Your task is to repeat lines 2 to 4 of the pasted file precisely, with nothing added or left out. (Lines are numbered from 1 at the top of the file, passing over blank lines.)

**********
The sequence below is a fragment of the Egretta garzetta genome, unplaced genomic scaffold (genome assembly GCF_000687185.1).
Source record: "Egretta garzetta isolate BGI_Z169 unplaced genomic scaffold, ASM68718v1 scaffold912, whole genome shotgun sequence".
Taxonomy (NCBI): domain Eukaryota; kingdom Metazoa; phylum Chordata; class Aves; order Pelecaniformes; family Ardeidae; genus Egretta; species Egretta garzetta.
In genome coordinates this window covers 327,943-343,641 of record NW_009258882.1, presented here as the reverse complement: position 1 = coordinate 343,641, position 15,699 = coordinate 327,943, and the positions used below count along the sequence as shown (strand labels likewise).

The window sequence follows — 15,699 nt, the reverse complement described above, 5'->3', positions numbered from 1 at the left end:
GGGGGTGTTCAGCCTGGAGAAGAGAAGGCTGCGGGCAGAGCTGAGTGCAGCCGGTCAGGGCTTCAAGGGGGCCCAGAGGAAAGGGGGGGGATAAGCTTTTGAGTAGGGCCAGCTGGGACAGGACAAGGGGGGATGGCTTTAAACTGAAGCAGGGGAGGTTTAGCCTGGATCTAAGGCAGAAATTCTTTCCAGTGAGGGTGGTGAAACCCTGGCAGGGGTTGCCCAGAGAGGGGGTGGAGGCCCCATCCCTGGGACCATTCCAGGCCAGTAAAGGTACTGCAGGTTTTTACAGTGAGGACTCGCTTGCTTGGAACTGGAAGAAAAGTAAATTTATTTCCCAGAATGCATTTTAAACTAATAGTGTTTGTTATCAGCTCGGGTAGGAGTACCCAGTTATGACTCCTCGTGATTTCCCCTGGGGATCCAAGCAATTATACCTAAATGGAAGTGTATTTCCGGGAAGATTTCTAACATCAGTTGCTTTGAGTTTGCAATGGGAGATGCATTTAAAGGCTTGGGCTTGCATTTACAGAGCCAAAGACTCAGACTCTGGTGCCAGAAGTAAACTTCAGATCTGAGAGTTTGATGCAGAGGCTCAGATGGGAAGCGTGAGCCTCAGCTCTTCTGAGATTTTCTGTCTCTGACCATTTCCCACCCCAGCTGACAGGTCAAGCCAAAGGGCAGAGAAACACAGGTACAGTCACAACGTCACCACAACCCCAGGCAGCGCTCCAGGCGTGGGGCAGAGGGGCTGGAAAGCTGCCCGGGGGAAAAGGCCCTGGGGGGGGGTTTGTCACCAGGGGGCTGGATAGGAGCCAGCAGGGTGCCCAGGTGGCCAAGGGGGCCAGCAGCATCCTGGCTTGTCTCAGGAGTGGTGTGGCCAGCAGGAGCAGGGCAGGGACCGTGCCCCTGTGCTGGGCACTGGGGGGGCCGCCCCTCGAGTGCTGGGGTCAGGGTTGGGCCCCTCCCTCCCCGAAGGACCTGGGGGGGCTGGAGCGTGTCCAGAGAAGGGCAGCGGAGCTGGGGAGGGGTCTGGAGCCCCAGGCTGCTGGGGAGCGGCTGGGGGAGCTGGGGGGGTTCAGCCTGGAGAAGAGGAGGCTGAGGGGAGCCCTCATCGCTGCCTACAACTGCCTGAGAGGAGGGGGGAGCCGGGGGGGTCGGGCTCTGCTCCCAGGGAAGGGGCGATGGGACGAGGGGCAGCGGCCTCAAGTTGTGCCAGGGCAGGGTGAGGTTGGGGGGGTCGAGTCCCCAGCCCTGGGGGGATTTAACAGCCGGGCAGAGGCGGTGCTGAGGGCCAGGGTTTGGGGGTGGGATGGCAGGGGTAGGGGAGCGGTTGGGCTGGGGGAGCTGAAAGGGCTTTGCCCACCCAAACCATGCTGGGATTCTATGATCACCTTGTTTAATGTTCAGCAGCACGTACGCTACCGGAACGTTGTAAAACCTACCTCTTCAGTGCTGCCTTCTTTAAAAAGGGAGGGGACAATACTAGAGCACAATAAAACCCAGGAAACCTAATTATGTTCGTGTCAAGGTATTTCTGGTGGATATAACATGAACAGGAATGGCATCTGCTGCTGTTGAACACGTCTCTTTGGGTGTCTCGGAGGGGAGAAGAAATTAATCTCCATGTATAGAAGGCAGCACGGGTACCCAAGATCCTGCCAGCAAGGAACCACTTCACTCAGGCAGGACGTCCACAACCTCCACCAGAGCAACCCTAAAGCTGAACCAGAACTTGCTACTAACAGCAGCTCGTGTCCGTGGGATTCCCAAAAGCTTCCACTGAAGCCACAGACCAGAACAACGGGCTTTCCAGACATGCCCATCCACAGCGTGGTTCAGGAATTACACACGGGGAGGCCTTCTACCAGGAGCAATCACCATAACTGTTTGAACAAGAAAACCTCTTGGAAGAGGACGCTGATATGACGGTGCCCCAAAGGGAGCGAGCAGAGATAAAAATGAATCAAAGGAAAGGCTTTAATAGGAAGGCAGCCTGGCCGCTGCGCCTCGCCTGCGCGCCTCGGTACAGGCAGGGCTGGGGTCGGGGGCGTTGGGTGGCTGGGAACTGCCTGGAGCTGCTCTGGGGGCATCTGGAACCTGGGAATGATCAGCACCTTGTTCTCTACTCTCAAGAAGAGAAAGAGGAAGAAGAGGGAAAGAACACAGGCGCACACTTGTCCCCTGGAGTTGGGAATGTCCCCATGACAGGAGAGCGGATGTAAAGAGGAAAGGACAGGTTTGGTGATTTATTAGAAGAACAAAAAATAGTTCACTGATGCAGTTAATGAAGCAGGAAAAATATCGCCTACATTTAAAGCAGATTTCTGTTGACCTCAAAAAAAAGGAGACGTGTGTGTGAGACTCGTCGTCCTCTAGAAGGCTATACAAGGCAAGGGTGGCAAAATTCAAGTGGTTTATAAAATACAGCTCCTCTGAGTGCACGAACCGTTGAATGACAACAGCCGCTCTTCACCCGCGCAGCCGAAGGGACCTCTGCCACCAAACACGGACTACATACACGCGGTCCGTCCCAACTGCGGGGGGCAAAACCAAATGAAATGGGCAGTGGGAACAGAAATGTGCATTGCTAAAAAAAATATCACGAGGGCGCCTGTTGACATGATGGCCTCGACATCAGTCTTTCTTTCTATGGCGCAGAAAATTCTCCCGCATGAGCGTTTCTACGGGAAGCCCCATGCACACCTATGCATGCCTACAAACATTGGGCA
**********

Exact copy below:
Source record: "Egretta garzetta isolate BGI_Z169 unplaced genomic scaffold, ASM68718v1 scaffold912, whole genome shotgun sequence".
Taxonomy (NCBI): domain Eukaryota; kingdom Metazoa; phylum Chordata; class Aves; order Pelecaniformes; family Ardeidae; genus Egretta; species Egretta garzetta.
In genome coordinates this window covers 327,943-343,641 of record NW_009258882.1, presented here as the reverse complement: position 1 = coordinate 343,641, position 15,699 = coordinate 327,943, and the positions used below count along the sequence as shown (strand labels likewise).